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The challenge is that most library organizations are structured and managed to continue current practices rather for than for innovation. Both strategy and resource alignment are focused on supporting short term missions and goals. This holds library organizations captive to a culture that is antagonistic toward innovation. Such a culture kills most attempts at innovation and can eventually drive innovative individuals away. It is not that the individuals within a library do not want to innovate, they talk about it all the time. Simply put, the structure of library organizations and their approach to management may make them unwittingly systematically hostile to innovation.
Gary Hamel notes that that the bottleneck within an organization that ultimately throttles innovation is almost always located at the top. Organizations are trained to look to the top for clues about where it's going. In such organization the vast majority of people have simply ceded responsibility for innovation. When the authority to set strategy and direction is held so narrowly then attempts at innovation inevitably falter. Therefore, new voices and new thinking are essential for a library to create a culture of innovation.
In his book The Future of Management, Hamel discusses new management principles which can help transform a library into a more innovative culture, including:
- variety, diversity, experimentation, depoliticizing / depolarization of decision making
- resource allocation flexibility
- enabling activism through democracy (devolution of accountability, distributed leadership, unalienable >
- engagement and mobilization through a common cause
- increasing the odds and successful contribution of serendipity
Other interesting quotes from Hamel:
“To a large extent, managers play the role of parents, school principles, crossing guards and hall monitors. They employ control from without because employees have been deprived of the ability to exercise control from within. Adolescents outgrow most of these constraining influences; employees often aren’t given that chance. The result: disaffection. Adults enjoy being treated like 13-year olds even less than 13-year olds.”“One can fairly describe the development of modern management as an unending quest to regularize the irregular, starting with errant and disorderly employees. Increasingly, though, we live in an irregular world, where irregular people take advantage of irregular events and use irregular means to produce irregular products that yield irregular profits.”“Try to imagine what a democracy of ideas would look like. Employees would feel free to share their thoughts and opinions, however politically charged they might be. No single gatekeeper would be allowed to quash an idea or set the boundaries on itsdissemination. New ideas would be given the chance to garner support before being voted up or down by senior execs. The internal debate about strategy, direction and policy would be open, vigorous, and uncensored. Maybe this sounds hopelessly romantic, but such a thoughtocracy already exists—not in any big company, but on the web.”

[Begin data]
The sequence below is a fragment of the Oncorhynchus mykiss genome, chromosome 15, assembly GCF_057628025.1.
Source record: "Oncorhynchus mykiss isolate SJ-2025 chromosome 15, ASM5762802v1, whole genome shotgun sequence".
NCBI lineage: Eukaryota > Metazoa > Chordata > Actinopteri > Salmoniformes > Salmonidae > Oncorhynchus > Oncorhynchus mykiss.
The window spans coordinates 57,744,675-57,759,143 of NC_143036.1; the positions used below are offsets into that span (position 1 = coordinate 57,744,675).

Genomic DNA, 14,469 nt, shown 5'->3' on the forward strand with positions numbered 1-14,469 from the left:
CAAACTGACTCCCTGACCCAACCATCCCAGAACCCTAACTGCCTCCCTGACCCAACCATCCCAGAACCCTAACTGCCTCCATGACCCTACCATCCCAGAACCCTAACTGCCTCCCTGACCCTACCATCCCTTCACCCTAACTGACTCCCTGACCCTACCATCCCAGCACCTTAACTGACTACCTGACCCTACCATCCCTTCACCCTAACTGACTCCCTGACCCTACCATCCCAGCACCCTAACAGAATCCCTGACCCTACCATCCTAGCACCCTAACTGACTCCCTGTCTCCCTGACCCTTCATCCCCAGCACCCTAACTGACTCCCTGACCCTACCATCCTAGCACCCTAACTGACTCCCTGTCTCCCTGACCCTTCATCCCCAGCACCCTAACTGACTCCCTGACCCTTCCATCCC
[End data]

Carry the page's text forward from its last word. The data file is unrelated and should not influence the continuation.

"When you step on a treadmill and start to jog, your heart automatically increases the blood supply to your muscles. When you stand up in front of an audience to speak, your adrenal gland spontaneously pumps out a hormone that accelerates your heart rate and heightens your faculties. And when you glance at someone who is physically attractive to you, your pupils dilate reflexively, drinking in the agreeable visage. Automatic. Spontaneous. Reflexive. These aren’t the words we typically use to describe deep change in large organizations. And therein lies the challenge: to make deep change more of an autonomic process—to build organizations that are capable of continuous self-renewal in the absence of a crisis."